‘Not out of the woods yet’: Missouri finally expanded Medicaid, but hard work remains
Oct. 1 is the date state officials have said they will begin the process of enrolling newly eligible residents under Medicaid expansion
Demonstrators stand outside of the Governor’s Mansion in Jefferson City on July 1, 2021 and hold signs urging Gov. Mike Parson to fund voter-approved Medicaid expansion (Photo by Tessa Weinberg/Missouri Independent).
Three months after Medicaid expansion was first slated to go into effect, newly eligible individuals will finally begin to enroll in coverage.
For Missourians who lack health insurance under Missouri’s Medicaid system, and for the advocates who help them sign up, Friday has been a long time coming.
“It’s a relief,” said Earlene Bolton, the outreach coordinator for Legal Services of Eastern Missouri’s Connecting Kids to Coverage program.
“We’ve been working on this issue for so many years and knowing how much it was needed, and just to be at that point, it’s like, ‘Oh, my god. I can get people into this coverage. I don’t have to have households that I’m working with that have gaps in the care that they’re able to receive.’”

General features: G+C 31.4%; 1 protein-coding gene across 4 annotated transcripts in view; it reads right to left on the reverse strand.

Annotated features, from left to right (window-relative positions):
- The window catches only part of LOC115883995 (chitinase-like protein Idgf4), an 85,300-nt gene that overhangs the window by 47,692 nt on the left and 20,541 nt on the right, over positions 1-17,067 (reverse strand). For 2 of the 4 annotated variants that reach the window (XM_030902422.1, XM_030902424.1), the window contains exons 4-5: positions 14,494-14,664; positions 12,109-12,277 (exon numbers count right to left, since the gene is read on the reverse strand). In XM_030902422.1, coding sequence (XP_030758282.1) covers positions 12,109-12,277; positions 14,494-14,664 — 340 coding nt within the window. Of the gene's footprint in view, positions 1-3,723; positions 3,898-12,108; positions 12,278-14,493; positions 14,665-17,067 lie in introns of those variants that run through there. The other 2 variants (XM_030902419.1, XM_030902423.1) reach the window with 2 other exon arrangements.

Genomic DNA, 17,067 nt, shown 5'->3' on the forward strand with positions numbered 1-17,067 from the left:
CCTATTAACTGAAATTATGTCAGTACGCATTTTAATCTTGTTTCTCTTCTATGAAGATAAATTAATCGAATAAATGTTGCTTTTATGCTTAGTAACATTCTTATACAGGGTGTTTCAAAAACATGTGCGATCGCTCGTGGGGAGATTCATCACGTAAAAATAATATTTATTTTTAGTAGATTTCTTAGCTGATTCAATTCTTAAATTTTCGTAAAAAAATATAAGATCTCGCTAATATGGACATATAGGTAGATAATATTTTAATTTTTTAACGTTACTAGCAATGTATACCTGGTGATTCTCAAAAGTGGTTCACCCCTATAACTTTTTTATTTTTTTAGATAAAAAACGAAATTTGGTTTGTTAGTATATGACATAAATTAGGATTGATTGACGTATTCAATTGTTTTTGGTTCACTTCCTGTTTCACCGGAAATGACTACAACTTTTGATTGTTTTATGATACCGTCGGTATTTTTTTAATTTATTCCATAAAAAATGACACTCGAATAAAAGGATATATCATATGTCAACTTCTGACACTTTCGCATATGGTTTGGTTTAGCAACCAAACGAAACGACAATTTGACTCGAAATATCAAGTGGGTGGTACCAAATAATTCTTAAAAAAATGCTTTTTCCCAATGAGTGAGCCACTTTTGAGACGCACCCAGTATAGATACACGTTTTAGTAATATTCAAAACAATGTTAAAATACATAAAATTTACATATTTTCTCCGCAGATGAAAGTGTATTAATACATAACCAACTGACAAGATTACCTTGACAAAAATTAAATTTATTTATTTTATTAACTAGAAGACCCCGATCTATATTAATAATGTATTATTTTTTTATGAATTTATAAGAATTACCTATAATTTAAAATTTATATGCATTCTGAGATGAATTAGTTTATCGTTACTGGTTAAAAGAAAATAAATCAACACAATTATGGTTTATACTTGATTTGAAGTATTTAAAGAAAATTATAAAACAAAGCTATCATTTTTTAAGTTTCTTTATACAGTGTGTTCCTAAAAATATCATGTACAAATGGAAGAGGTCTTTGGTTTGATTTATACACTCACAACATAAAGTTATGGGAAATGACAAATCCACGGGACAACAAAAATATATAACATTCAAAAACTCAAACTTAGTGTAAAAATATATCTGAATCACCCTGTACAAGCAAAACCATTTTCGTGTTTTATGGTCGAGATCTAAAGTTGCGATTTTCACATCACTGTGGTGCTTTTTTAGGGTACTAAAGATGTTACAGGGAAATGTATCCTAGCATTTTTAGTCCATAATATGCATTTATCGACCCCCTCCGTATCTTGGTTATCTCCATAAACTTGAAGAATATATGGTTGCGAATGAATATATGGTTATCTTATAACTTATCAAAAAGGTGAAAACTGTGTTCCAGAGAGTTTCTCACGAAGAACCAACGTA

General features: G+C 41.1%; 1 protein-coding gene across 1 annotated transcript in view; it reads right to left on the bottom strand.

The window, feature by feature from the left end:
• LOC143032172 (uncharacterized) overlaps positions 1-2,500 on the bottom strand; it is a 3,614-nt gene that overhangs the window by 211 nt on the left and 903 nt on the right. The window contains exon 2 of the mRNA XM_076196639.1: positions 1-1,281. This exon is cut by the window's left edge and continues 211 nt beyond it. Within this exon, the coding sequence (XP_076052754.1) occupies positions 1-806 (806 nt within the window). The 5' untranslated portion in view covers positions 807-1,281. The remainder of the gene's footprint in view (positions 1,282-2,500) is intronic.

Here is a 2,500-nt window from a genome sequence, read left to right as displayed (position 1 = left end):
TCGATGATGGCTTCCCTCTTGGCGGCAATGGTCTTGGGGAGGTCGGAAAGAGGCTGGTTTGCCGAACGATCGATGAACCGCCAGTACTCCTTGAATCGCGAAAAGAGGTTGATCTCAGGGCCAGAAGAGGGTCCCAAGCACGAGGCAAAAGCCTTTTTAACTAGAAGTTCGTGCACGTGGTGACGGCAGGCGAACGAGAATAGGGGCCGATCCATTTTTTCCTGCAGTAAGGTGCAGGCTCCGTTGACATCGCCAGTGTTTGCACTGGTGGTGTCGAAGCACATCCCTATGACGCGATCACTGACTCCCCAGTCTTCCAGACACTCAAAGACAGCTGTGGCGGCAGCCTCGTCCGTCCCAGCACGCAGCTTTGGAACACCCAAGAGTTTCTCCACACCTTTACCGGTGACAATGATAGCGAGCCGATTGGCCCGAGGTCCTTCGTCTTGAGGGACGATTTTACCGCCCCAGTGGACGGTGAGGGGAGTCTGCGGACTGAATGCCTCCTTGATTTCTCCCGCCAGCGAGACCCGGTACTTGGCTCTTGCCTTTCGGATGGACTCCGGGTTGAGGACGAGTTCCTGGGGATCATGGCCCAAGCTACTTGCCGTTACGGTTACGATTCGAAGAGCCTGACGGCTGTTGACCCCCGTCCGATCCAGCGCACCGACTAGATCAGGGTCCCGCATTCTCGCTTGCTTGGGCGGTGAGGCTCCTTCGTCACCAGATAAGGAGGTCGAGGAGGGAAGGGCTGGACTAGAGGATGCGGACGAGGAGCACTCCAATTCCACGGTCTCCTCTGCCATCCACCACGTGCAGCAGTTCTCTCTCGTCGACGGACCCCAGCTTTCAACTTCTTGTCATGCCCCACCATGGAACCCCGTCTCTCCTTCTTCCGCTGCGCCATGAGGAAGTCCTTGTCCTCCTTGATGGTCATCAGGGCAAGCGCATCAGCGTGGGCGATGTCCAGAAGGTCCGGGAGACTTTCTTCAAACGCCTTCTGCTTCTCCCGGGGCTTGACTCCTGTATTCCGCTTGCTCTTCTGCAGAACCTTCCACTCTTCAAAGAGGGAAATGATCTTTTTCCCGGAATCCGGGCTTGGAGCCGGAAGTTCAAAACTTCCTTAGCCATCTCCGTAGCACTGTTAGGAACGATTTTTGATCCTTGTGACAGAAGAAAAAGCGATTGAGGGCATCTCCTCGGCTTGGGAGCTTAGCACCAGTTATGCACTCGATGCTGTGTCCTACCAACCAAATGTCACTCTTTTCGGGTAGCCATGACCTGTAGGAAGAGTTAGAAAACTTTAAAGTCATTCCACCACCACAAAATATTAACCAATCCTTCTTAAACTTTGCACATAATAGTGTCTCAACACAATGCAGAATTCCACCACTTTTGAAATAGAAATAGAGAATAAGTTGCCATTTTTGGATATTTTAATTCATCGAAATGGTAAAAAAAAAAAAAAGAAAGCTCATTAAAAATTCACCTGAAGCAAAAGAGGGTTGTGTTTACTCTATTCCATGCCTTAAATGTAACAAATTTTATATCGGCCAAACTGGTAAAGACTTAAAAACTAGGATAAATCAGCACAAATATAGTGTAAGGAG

After the Missouri Supreme Court ruled Medicaid expansion must go into effect and a Cole County judge affirmed in early August that eligible residents must be permitted to enroll, the Department of Social Services said it would still take nearly two months until Oct. 1 for necessary system updates to make that happen.
In the weeks since, advocates and healthcare providers have worked to let eligible residents know that Medicaid expansion is now an option and have tried to cut through the confusion back-and-forth rulings pinging through the courts may have wrought.